• Salespeople need to engage powerful sponsors - politely demand it. Use the qualification confirmation letter after each meeting with a buyer. If the buyer fails to respond within a week to your meeting summary letter and confirm that your summary of the meeting is correct and follow through on next steps, (which may include access to stakeholders), they are not a prospect. This letter really works - download the template and use it.
  • Identifying key players in the decision process is mandatory (also known as Stakeholder Mapping)
  • If the customer is unwilling to pay for consulting on feasibility, proof of concept, or product modification, they are not a prospect.

Phase 3: Position

Public discussion occurs within the key players on the executive team to make resources and funds available. The Mentor works hard to drive the project and their own personal credibility.


If the supplier's product is disruptive, this will arouse emotions and the positioning discussion will become POLITICAL; Change = Emotions.
Without executive sponsorship at this stage, the idea is unlikely to survive the internal battle for resources and funds. 

Many potential opportunities fail to turn into projects because they are killed off at the Position phase by competing priorities or strong adversaries who are either fighting to maintain status quo, are aligned with alternate approaches, or simply don't understand your offering and by default, oppose the idea. 


The transition from Position to Case is the specification for a project for the internal assessment of the idea.

Role for Marketing

After a Website visitor has converted into a lead on your Website, the process of building trust and credibility begins. Lead nurturing is the process of  sending the right message to the right prospect at the right time and in most cases, this is hit and miss.

Lead nurturing is a science and it takes dedicated effort and often professional help is needed to set-up and generate meaningful results that justify the investment in the marketing automation platform.

Email is the preferred vehicle for lead nurturing, based on sending appropriate content to segmented lists of your leads, based on buyer persona role, company demographics, interest areas and sundry other criteria.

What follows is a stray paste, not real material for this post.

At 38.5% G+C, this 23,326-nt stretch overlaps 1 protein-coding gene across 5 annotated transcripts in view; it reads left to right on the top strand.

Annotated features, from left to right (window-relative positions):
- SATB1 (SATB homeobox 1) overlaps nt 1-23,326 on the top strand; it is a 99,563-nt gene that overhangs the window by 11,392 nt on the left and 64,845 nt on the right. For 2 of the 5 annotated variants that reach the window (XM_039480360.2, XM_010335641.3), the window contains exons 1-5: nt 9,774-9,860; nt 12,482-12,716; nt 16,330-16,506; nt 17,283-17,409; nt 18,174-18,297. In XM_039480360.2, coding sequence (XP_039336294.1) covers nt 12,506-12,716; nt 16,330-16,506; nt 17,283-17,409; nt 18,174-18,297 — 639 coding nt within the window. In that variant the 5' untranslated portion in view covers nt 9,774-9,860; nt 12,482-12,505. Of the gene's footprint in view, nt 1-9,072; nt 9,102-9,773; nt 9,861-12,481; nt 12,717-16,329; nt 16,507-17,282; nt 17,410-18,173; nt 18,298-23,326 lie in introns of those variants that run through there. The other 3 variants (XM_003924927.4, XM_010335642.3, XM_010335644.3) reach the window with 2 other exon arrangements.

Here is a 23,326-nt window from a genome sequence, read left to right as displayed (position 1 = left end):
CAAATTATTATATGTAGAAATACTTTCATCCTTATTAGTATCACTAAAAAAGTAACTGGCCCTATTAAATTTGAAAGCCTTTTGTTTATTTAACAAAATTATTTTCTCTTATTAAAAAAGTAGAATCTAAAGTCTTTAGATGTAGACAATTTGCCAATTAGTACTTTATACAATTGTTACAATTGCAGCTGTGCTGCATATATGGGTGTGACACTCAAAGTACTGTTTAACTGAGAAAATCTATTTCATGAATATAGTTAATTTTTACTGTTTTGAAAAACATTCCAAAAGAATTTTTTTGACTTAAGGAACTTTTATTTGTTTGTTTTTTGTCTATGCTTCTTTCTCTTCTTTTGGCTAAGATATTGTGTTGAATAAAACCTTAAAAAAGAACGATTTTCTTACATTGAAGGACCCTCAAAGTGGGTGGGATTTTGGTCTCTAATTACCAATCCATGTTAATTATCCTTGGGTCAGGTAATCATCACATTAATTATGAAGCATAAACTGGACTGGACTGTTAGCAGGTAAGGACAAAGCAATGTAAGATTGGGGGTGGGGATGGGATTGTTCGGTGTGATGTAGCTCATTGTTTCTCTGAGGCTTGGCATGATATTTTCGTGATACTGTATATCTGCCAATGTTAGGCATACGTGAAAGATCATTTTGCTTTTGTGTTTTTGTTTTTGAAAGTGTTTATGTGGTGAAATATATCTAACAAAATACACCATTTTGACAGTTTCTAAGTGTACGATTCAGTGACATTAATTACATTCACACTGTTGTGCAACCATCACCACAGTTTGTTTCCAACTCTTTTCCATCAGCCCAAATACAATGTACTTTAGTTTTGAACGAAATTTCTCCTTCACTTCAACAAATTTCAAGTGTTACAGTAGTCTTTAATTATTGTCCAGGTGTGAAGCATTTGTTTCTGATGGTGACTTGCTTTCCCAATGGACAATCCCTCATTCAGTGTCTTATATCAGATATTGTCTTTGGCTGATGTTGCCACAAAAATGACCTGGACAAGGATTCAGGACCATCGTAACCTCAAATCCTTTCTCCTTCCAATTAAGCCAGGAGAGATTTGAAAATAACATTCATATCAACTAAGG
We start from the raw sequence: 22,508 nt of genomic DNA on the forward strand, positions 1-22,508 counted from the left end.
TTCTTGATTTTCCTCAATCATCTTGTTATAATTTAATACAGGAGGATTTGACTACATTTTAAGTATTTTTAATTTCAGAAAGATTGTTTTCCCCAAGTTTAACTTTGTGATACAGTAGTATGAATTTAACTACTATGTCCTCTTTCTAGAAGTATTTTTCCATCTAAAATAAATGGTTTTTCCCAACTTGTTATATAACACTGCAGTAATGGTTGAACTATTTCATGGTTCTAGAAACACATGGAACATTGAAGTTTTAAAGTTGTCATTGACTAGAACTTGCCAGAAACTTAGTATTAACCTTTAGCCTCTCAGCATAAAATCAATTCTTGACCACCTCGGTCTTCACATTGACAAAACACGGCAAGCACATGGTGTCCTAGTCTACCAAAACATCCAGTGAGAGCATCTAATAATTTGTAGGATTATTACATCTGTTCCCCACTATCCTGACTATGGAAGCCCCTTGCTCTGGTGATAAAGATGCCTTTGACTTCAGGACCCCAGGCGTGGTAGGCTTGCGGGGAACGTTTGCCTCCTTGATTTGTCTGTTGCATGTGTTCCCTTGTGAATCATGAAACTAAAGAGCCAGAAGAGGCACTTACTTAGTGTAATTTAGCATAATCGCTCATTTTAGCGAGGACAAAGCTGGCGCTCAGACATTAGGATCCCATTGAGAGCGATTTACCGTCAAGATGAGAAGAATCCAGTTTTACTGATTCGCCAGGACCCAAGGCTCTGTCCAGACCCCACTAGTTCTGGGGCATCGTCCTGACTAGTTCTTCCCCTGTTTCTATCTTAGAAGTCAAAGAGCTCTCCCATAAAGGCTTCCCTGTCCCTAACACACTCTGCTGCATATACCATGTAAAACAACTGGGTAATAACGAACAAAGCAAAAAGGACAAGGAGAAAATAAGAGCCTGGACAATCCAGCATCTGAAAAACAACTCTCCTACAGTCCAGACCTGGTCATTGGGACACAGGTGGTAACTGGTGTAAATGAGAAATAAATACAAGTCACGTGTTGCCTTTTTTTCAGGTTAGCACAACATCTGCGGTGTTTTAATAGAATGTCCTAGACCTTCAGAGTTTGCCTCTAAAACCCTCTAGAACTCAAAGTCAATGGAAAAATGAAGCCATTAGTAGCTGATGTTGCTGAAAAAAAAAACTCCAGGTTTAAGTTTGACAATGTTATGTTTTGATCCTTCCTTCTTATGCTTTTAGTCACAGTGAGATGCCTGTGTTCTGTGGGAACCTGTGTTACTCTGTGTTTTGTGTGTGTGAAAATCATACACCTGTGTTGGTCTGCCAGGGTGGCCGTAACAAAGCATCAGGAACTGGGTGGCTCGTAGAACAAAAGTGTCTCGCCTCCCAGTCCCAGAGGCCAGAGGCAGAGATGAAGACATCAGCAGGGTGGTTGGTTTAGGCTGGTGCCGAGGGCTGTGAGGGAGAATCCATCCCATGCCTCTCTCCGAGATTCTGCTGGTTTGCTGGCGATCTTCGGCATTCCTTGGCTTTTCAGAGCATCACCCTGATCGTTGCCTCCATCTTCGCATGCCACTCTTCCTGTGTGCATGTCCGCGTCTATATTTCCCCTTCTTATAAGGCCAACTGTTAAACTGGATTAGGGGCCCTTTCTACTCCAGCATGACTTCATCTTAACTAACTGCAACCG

Each email should follow a logical path to educate the buyer on the issues and advantages in your approach and move them to take action. Typically top and middle of the funnel content presents an opportunity to read a new article or download a white-paper or e-book.

Role for Sales

Position is make or break time for salespeople, although few ever know when or how it occurred. Typically, (80% of the time), the buyer goes radio silent and disappears and the opportunity is over for now.
  1. Support your mentor and find a champion
  2. Generate business support for an Assessment, meet key players
  3. Use the meeting summary and visual confections as well as providing links to relevant examples and proof points.
  4. Use white papers, eBooks and presentations to circulate ideas to stakeholders.
  5. Understand the politics and work with the mentor/champion to develop a sequence of events to fully scope the idea.

Risks

  • Strong adversaries aligned with the status-quo or alternate approaches,
  • Competition for scarce resources means your idea may not survive without sufficient emotional commitment from key stakeholders,
  • Behavior or process change are strongly resisted by the "USER"  stakeholder of the innovation,
  • Weak or no champion to fight for your solution,
  • The opportunity loses momentum and client goes "radio-silent"

Risk Mediation

Any work must be a paid engagement - if the idea is worth doing, it's worth paying a little to be sure. Work the key stakeholders, understand their roles, issues - create vision as to the value of your approach.

New- Selling with IMPACT Whitepaper
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Topics: killer products, buyer-seller alignment, B2B selling, buying behavior

Can You Send me a Sales Proposal? - I'm Sorry, we Don't Do Proposals

Posted by Mark Gibson on Thu, Jan 17, 2013

Why Responding to Proposals you did not Influence is a bad idea

In sales we get the opportunity to learn lessons by making mistakes and those lessons usually serve us well through our careers.